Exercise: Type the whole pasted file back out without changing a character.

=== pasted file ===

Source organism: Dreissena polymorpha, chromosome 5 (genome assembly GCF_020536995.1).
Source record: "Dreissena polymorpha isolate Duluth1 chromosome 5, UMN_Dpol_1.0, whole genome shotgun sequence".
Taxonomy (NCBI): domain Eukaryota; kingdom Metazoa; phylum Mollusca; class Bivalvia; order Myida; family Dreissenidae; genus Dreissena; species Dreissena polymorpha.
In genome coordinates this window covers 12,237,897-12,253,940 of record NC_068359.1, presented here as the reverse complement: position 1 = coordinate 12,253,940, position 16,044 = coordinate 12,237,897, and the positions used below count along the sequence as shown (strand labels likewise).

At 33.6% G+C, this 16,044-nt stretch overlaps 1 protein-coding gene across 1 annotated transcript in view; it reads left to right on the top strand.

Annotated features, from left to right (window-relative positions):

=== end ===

Source organism: Dreissena polymorpha, chromosome 5 (genome assembly GCF_020536995.1).
Source record: "Dreissena polymorpha isolate Duluth1 chromosome 5, UMN_Dpol_1.0, whole genome shotgun sequence".
Taxonomy (NCBI): domain Eukaryota; kingdom Metazoa; phylum Mollusca; class Bivalvia; order Myida; family Dreissenidae; genus Dreissena; species Dreissena polymorpha.
In genome coordinates this window covers 12,237,897-12,253,940 of record NC_068359.1, presented here as the reverse complement: position 1 = coordinate 12,253,940, position 16,044 = coordinate 12,237,897, and the positions used below count along the sequence as shown (strand labels likewise).

At 33.6% G+C, this 16,044-nt stretch overlaps 1 protein-coding gene across 1 annotated transcript in view; it reads left to right on the top strand.

Annotated features, from left to right (window-relative positions):